The Role of Alcohol: Evaluating its Implication on College Campus Crimes
The Role of Alcohol: Evaluating its Implication on College Campus Crimes

The Role of Alcohol: Evaluating its Implication on College Campus Crimes

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  • Pages: 4 (1836 words)
  • Published: November 20, 2021
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Colleges and schools are highly valued institutions that aid in building the nation’s roots and serve as a platform where the development and stability of posterity commences. This fact makes crime in these institutions one of the most unnerving social issues in the nation today. According to the Federal Bureau of Investigation (2015), some of the gravest offenses reported in these institutions include murder and intentional manslaughter, robbery, rape, burglary, aggravated assault, arson, and larceny-theft. Stampler (2014) reported that the number of sex crimes in the US campuses had increased by 50% over the decade from 2200 in 2001 to 3300 in 2011. The FBI report also highlighted a steady increase in college crimes over the first six months of 2015 by 1.7%. The number of reported incidents in colleges was 84627 in 2000 and 132121 in 2004 (The FBI, 2015). A steady rise in the level of crime has been observed over the past decade.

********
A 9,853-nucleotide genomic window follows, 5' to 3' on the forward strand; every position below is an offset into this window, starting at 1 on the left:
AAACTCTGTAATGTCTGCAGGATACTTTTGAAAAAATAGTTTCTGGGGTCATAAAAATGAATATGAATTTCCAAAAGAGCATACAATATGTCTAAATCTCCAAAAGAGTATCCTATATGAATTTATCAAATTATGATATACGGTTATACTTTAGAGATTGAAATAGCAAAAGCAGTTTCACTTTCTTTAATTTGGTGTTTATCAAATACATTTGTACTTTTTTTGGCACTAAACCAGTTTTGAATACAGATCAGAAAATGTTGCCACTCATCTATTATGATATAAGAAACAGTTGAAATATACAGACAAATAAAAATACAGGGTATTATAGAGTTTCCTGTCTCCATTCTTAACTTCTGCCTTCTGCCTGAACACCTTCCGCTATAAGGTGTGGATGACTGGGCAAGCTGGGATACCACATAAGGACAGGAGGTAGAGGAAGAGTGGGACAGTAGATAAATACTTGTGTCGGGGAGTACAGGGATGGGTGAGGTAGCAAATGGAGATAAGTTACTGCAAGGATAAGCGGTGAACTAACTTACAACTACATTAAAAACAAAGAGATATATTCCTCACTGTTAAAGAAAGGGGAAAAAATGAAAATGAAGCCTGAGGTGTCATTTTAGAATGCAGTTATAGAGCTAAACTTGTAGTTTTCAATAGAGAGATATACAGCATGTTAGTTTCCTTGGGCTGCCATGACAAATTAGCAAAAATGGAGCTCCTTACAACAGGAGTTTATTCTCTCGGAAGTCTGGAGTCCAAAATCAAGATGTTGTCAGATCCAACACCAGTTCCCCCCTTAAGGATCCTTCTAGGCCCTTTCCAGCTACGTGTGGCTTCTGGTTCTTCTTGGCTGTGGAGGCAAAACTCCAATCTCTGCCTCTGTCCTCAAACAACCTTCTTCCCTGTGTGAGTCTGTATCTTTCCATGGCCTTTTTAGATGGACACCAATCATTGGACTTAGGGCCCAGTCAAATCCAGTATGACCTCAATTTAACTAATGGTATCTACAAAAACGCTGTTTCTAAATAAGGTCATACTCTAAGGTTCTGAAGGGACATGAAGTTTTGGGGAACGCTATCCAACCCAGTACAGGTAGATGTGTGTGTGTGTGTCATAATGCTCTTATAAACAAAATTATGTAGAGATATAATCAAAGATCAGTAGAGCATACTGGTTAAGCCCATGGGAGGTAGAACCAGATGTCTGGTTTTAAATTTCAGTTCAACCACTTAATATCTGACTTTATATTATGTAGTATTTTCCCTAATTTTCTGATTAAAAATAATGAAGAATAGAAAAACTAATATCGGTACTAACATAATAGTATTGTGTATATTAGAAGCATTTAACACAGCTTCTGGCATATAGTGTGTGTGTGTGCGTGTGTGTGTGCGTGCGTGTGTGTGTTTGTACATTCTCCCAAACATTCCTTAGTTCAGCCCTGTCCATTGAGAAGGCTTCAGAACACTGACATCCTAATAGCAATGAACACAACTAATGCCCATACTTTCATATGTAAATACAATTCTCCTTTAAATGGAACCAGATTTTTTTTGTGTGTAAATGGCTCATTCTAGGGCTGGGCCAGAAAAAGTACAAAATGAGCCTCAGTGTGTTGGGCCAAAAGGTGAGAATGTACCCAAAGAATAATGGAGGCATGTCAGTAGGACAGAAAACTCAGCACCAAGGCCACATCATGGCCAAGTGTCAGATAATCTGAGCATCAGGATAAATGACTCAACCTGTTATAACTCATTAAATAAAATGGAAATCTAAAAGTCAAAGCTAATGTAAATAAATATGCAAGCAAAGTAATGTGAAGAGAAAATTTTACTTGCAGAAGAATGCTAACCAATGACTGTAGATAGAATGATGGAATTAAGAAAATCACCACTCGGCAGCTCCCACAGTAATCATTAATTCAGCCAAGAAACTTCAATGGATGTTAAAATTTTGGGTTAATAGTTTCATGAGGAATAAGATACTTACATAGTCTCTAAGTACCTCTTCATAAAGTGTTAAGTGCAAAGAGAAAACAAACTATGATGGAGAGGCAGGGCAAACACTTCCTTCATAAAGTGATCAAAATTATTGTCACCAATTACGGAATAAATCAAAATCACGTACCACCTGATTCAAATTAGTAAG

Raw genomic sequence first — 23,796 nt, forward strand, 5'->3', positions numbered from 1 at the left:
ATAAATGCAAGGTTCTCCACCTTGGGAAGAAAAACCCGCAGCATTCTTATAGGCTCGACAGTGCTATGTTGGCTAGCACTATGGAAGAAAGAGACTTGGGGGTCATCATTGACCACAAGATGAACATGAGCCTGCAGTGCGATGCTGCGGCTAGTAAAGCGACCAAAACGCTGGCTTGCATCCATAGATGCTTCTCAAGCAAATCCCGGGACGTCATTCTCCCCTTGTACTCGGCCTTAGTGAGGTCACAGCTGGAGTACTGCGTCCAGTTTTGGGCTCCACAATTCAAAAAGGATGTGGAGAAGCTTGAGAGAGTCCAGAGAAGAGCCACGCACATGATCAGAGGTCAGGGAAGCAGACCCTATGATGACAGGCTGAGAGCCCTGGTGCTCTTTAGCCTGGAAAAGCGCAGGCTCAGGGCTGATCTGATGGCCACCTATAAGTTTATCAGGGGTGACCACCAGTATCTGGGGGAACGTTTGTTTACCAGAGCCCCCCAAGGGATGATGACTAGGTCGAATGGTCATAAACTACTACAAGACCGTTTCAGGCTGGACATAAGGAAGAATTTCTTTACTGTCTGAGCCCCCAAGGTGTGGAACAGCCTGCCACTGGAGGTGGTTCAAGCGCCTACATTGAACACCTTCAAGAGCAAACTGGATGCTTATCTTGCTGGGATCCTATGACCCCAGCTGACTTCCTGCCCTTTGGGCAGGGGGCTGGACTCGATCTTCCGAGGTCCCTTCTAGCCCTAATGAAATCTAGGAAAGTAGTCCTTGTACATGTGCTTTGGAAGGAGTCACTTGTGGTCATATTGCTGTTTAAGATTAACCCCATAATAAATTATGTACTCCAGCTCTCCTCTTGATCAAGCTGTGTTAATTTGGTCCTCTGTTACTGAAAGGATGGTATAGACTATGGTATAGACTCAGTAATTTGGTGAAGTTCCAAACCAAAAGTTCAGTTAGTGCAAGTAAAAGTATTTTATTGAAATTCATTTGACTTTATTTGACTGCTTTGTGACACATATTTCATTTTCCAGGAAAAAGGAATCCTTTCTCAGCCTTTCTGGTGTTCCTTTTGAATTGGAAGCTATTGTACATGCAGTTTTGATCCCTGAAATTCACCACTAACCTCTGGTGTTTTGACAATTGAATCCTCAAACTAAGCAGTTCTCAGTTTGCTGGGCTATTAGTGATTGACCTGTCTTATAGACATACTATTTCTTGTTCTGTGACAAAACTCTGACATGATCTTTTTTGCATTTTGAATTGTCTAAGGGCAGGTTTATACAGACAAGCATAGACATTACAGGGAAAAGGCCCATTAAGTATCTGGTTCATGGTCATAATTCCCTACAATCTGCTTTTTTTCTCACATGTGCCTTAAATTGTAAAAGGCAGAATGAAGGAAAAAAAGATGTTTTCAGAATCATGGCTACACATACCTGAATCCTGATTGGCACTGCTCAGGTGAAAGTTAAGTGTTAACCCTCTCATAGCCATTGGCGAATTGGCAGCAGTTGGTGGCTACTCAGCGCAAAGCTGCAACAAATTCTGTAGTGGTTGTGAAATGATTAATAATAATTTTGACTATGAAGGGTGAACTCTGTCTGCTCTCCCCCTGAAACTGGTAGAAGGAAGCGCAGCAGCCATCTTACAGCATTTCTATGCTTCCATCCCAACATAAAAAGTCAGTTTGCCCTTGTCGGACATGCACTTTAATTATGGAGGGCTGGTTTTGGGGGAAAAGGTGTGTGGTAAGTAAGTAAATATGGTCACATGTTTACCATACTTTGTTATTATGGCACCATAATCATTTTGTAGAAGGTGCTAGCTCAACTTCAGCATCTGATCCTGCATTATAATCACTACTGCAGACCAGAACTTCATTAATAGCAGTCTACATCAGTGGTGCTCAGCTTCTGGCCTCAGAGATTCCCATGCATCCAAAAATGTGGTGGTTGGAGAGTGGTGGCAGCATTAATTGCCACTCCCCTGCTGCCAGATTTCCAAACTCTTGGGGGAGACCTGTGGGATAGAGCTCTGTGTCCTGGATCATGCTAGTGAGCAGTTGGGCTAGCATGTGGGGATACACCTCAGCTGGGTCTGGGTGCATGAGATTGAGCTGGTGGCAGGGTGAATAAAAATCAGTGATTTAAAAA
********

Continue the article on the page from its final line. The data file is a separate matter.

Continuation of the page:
The purpose of conducting this literature review is to explore the implications of alcohol consumption on students in light of the rising levels of campus crimes in the United States. Nicholson, Maney, Blair, Wamboldt, Mahoney, & Yuan (1998) conducted a study to measure the frequency of college students’ involvement in both sexual and non-sexual violence, data were collected through the use of questionnaires. A total of 1087 students completed the survey in 1994, and of this number, 567 were females, and 520 were males. In 1996, 950 students completed the survey; 462 females and 488 males. Both surveys were conducted in classrooms where the students were given questionnaires to fill in, and there was a 100% response rate in

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both instances. The researchers found that the number of crime or violent incidents had increased significantly from 1994 up to 1996 (Nicholson et al., 1998). In 1996, three times the number of females as compared to their male counterparts stated that they were victims of unwanted sexual activity and approximately 85% of both genders reported that alcohol was involved (Nicholson et al., 1998).